Republicans' extremist web

It's easy to connect the dots on the GOP's conservative social agenda

By E.J. Graff
Published August 22, 2012 8:47PM (EDT)

This article originally appeared on The American Prospect.

Oh, what excitement we’re having for a slow August! (One of my editors, frustrated that no one would return his calls, once called these two weeks “the dead of summer.”) First we learned that Representative Todd Akin believes women have magical powers to repel a rapist's sperm from our uteruses—and the underlying ideas that, as Lindsay Beyerstein yesterday delineated so crisply, "forcible rape is the only real rape" and "women habitually lie about rape," which she notes are two sides of the same coin.

The American Prospect Then we learned that the draft Republican Party platform will continue to insist that women should never be permitted—under any circumstances, even rape, even childhood sexual violation, or even if the pregnancy endangers their lives—to refuse to host the comma-sized embryo lodged inside them. What exactly might a world with such laws look like? Consider what happened to a pregnant teenager in the Dominican Republic, whose constitution declares “the right to life is inviolable from the moment of conception and until death”—no exceptions whatsoever. The teen discovered she had leukemia, but wasn’t permitted to receive chemo lest it harm the fetus. She died.

But you may have missed the fact that the draft Republican platform has taken up an equally firm stance against same-sex marriage and for the Defense of Marriage Act. (Oh, and just for the record, it opposes women in combat.) According to Chris Geidner and Zeke Miller at BuzzFeed:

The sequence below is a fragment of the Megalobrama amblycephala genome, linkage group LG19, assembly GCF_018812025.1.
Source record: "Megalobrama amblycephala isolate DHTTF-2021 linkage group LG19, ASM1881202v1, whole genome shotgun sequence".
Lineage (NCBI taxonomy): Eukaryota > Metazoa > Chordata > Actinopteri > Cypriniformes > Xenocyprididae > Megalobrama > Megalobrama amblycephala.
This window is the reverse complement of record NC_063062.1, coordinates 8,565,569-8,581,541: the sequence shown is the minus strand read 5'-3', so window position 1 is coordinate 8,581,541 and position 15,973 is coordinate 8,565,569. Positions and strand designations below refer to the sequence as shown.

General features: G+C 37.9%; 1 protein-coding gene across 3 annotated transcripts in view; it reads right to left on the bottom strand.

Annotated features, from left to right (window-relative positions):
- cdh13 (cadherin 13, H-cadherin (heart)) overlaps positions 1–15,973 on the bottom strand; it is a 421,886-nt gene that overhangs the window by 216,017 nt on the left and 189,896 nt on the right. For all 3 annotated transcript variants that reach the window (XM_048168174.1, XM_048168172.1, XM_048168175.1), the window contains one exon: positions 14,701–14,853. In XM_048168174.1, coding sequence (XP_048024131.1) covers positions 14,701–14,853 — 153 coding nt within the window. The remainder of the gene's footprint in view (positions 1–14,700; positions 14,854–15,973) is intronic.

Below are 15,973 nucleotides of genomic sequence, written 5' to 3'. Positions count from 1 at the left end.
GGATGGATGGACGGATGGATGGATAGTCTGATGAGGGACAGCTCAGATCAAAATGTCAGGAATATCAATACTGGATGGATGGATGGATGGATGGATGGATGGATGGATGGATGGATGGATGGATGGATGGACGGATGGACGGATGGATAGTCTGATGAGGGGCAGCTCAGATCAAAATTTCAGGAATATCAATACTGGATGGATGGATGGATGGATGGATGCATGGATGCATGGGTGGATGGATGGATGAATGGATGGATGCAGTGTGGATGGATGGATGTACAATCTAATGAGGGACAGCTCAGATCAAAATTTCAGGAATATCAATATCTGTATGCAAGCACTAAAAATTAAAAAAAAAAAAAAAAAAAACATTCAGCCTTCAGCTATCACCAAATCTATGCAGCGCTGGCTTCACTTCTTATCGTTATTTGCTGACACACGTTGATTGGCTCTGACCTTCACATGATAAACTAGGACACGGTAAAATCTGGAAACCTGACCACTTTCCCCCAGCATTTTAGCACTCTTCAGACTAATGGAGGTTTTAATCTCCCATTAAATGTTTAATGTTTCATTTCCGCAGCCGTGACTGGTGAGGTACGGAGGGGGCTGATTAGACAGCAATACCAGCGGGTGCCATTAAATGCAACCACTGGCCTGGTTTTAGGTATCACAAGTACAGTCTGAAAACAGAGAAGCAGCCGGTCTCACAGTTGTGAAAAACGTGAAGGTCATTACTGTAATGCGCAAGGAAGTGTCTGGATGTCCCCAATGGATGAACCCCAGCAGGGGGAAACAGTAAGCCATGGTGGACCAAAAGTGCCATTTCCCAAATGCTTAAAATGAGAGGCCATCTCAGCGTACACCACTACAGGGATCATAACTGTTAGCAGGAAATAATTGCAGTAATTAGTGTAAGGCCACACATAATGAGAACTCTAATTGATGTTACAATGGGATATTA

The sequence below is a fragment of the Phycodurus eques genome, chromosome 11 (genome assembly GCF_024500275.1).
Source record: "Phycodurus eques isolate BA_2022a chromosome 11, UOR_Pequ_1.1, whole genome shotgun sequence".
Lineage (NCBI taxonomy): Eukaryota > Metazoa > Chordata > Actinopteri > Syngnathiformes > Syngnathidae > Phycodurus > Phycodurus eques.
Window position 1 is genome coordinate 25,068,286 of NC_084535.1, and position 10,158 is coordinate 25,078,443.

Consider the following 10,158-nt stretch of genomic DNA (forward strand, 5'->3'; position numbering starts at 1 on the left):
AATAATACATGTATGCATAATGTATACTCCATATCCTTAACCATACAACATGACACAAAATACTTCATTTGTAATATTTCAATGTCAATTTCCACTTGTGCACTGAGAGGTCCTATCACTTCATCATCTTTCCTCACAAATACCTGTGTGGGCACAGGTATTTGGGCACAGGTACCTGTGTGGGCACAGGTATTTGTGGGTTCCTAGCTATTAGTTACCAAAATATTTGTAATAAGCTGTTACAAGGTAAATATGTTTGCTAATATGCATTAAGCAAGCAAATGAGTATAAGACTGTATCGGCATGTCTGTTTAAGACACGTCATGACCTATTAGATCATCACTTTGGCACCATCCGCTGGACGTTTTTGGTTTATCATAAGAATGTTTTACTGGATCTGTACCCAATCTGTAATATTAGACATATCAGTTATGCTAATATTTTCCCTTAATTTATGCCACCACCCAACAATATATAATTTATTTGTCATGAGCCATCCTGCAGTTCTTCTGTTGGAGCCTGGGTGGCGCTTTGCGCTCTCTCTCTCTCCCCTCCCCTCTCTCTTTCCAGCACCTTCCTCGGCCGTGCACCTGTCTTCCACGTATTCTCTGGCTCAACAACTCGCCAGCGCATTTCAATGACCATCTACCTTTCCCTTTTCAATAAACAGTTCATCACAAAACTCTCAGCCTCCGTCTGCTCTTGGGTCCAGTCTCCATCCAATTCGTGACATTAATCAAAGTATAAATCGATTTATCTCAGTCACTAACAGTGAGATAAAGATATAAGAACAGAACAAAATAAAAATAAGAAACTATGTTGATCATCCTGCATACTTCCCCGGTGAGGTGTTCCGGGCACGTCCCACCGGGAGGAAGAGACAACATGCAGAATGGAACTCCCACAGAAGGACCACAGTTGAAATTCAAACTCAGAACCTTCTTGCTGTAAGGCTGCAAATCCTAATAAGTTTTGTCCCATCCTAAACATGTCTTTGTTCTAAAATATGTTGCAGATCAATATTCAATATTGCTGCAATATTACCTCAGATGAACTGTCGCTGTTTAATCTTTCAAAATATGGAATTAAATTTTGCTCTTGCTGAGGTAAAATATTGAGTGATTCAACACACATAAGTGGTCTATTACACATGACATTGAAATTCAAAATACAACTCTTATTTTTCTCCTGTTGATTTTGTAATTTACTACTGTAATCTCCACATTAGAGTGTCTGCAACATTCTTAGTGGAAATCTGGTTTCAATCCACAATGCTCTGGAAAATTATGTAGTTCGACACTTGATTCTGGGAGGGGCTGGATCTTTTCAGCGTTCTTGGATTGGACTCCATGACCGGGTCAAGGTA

Finally, after praising the benefits of marriage, the draft documents state, "[W]e believe that marriage, the union of one man and one woman must be upheld as the national standard, a goal to stand for, encourage, and promote through laws governing marriage."

Julie Bolcer at The Advocate goes on to report that the platform includes this:

“We oppose the Administration's open defiance of this constitutional principle - in its handling of immigration cases, in federal personnel benefits, in allowing a same-sex marriage at a military base, and in refusing to defend DOMA in the courts - makes a mockery of the President's inaugural oath,” says the proposed platform.

The language appeared to represent a win for social conservatives participating in the platform process. Tony Perkins, the president of the Family Research Council, claimed credit and told BuzzFeed, “You should read the entire plank on marriage, which I wrote. I feel very happy about it. I feel pretty optimistic about the outcome here.”

So Tony Perkins might have had a good week after all.

The common wisdom is that no one reads the party platforms, that the candidates feel free to ignore them, that planks like these are sops to interest groups. But in fact, which principles the party writes into its documents of purpose are philosophically important. They do lead to action, albeit not necessarily directly. The Democratic platform calls for the repeal of the Defense of Marriage Act. No, that’s not binding on the president should he win re-election, nor on the Congress should by some miracle we end up with Democratic majorities in both houses. But a great deal of discussion goes into building a consensus for those points of view, and I do believe that those positions will become law—especially since, at this point, a majority of Americans believe same-sex couples should be free to marry, with more agreeing every year.